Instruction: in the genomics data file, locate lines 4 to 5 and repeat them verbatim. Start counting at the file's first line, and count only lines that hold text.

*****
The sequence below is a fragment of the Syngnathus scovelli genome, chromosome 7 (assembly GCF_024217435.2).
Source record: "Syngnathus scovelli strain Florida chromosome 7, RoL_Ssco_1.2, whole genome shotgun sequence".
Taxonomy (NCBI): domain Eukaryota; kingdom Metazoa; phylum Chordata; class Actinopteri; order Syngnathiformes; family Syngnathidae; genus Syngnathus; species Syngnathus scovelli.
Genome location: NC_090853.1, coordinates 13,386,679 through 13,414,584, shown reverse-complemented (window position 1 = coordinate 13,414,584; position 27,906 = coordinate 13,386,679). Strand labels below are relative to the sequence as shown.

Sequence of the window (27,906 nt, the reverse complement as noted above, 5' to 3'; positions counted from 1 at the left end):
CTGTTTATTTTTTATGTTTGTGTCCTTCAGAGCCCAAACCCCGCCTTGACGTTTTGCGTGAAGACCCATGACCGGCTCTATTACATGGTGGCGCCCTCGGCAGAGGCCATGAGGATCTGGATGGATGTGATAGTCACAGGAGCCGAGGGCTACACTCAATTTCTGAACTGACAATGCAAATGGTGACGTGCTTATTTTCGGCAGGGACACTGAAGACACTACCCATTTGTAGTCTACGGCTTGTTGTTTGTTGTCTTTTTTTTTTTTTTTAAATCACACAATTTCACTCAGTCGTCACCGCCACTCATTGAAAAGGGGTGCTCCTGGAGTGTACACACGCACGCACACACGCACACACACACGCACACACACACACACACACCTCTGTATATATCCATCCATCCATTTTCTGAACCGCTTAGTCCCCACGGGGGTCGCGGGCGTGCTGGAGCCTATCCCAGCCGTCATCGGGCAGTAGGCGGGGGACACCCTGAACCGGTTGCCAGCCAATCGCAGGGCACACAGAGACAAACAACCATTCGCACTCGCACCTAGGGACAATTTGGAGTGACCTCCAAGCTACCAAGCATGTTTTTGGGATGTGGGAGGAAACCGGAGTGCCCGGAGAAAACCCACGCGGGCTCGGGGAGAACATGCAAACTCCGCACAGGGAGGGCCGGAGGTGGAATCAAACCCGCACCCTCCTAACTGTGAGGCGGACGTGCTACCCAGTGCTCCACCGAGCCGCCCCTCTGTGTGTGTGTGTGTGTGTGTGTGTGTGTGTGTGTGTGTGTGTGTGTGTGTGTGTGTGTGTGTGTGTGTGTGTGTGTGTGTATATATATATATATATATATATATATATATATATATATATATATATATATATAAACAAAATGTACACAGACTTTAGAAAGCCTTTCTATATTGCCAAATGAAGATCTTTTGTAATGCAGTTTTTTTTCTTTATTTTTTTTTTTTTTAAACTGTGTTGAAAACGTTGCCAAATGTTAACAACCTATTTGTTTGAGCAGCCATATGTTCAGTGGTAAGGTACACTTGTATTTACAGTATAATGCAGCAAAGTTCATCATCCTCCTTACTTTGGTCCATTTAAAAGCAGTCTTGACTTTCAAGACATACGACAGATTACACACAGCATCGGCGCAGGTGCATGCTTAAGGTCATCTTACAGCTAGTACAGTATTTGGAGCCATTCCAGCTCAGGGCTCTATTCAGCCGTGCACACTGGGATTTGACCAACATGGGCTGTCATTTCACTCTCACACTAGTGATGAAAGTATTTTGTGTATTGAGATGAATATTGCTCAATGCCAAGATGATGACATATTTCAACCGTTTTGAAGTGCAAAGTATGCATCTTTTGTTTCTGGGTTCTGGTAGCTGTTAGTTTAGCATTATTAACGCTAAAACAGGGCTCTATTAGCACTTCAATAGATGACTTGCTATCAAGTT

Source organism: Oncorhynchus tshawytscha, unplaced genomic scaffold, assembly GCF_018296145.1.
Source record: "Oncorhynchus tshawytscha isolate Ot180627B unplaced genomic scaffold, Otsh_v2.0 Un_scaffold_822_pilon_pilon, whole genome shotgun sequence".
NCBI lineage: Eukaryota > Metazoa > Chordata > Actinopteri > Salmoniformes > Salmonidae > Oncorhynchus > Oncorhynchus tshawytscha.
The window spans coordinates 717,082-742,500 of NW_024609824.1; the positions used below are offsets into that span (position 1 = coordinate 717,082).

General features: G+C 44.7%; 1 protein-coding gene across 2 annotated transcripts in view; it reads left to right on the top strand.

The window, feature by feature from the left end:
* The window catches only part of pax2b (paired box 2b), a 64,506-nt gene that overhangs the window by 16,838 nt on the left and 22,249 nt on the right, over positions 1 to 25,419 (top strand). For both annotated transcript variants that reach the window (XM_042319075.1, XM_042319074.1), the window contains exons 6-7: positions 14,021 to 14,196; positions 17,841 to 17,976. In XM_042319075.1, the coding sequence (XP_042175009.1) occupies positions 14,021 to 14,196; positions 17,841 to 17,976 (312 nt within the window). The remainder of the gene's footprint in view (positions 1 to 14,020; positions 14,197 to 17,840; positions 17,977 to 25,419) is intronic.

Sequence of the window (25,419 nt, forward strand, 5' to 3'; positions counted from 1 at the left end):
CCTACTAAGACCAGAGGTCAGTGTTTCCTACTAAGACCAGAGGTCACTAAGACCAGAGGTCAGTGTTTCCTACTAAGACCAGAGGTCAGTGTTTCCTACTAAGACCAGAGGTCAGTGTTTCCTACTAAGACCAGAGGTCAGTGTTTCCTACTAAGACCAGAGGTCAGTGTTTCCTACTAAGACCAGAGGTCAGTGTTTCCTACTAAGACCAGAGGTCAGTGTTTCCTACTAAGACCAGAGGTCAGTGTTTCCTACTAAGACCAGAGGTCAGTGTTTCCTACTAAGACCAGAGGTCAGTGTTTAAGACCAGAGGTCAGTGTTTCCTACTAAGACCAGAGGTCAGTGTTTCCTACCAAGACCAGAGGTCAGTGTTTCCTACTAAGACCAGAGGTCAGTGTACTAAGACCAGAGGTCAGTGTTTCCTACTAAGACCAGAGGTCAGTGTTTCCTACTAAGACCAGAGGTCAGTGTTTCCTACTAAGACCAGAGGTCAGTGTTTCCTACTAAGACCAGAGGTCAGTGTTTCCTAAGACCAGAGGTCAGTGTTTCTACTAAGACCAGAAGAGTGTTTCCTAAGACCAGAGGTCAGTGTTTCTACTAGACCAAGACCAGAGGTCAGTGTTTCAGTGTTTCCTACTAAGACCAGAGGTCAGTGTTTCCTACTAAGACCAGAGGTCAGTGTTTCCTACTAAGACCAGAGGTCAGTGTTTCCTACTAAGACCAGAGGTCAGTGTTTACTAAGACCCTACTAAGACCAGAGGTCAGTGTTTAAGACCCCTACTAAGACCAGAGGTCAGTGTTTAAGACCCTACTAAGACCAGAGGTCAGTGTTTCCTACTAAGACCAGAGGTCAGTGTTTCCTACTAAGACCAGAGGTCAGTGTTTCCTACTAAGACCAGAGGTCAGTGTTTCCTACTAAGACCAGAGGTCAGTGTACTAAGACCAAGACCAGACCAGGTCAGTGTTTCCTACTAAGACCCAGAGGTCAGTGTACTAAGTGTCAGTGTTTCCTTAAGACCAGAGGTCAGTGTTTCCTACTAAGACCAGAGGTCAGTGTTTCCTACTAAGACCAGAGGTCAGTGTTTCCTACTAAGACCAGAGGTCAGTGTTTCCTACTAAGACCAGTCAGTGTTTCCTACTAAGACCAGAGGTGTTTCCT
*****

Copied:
Genome location: NC_090853.1, coordinates 13,386,679 through 13,414,584, shown reverse-complemented (window position 1 = coordinate 13,414,584; position 27,906 = coordinate 13,386,679). Strand labels below are relative to the sequence as shown.

Sequence of the window (27,906 nt, the reverse complement as noted above, 5' to 3'; positions counted from 1 at the left end):